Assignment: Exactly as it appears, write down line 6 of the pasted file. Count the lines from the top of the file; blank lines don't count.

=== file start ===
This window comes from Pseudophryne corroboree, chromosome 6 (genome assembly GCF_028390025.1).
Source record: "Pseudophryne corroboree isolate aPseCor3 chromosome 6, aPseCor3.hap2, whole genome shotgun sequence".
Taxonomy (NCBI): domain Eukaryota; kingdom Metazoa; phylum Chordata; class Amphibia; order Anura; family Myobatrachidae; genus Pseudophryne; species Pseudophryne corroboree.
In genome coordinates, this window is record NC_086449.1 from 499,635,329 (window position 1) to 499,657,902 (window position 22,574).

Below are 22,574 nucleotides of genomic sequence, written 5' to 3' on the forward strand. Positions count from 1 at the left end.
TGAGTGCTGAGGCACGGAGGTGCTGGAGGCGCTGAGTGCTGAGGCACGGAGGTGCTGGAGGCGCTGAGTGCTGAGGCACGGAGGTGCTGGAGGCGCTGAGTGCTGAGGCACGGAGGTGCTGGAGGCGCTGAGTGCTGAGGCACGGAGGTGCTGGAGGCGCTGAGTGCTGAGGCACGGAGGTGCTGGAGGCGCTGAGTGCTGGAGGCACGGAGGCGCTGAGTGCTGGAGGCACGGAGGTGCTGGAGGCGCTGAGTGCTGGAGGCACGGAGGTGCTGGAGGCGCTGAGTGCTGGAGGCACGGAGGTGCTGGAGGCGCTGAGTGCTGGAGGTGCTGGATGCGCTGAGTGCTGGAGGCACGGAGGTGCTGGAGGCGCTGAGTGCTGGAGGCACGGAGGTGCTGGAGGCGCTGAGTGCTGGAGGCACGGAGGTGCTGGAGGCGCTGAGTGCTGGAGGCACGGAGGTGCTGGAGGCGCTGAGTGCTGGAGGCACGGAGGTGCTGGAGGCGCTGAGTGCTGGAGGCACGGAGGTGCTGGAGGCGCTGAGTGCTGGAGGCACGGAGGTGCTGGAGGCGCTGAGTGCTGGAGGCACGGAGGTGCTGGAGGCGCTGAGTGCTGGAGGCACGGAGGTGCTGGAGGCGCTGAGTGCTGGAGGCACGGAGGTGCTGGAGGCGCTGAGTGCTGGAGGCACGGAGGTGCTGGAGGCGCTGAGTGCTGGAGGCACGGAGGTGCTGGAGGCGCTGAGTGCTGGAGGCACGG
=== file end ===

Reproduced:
TGAGTGCTGAGGCACGGAGGTGCTGGAGGCGCTGAGTGCTGAGGCACGGAGGTGCTGGAGGCGCTGAGTGCTGAGGCACGGAGGTGCTGGAGGCGCTGAGTGCTGAGGCACGGAGGTGCTGGAGGCGCTGAGTGCTGAGGCACGGAGGTGCTGGAGGCGCTGAGTGCTGAGGCACGGAGGTGCTGGAGGCGCTGAGTGCTGGAGGCACGGAGGCGCTGAGTGCTGGAGGCACGGAGGTGCTGGAGGCGCTGAGTGCTGGAGGCACGGAGGTGCTGGAGGCGCTGAGTGCTGGAGGCACGGAGGTGCTGGAGGCGCTGAGTGCTGGAGGTGCTGGATGCGCTGAGTGCTGGAGGCACGGAGGTGCTGGAGGCGCTGAGTGCTGGAGGCACGGAGGTGCTGGAGGCGCTGAGTGCTGGAGGCACGGAGGTGCTGGAGGCGCTGAGTGCTGGAGGCACGGAGGTGCTGGAGGCGCTGAGTGCTGGAGGCACGGAGGTGCTGGAGGCGCTGAGTGCTGGAGGCACGGAGGTGCTGGAGGCGCTGAGTGCTGGAGGCACGGAGGTGCTGGAGGCGCTGAGTGCTGGAGGCACGGAGGTGCTGGAGGCGCTGAGTGCTGGAGGCACGGAGGTGCTGGAGGCGCTGAGTGCTGGAGGCACGGAGGTGCTGGAGGCGCTGAGTGCTGGAGGCACGGAGGTGCTGGAGGCGCTGAGTGCTGGAGGCACGGAGGTGCTGGAGGCGCTGAGTGCTGGAGGCACGG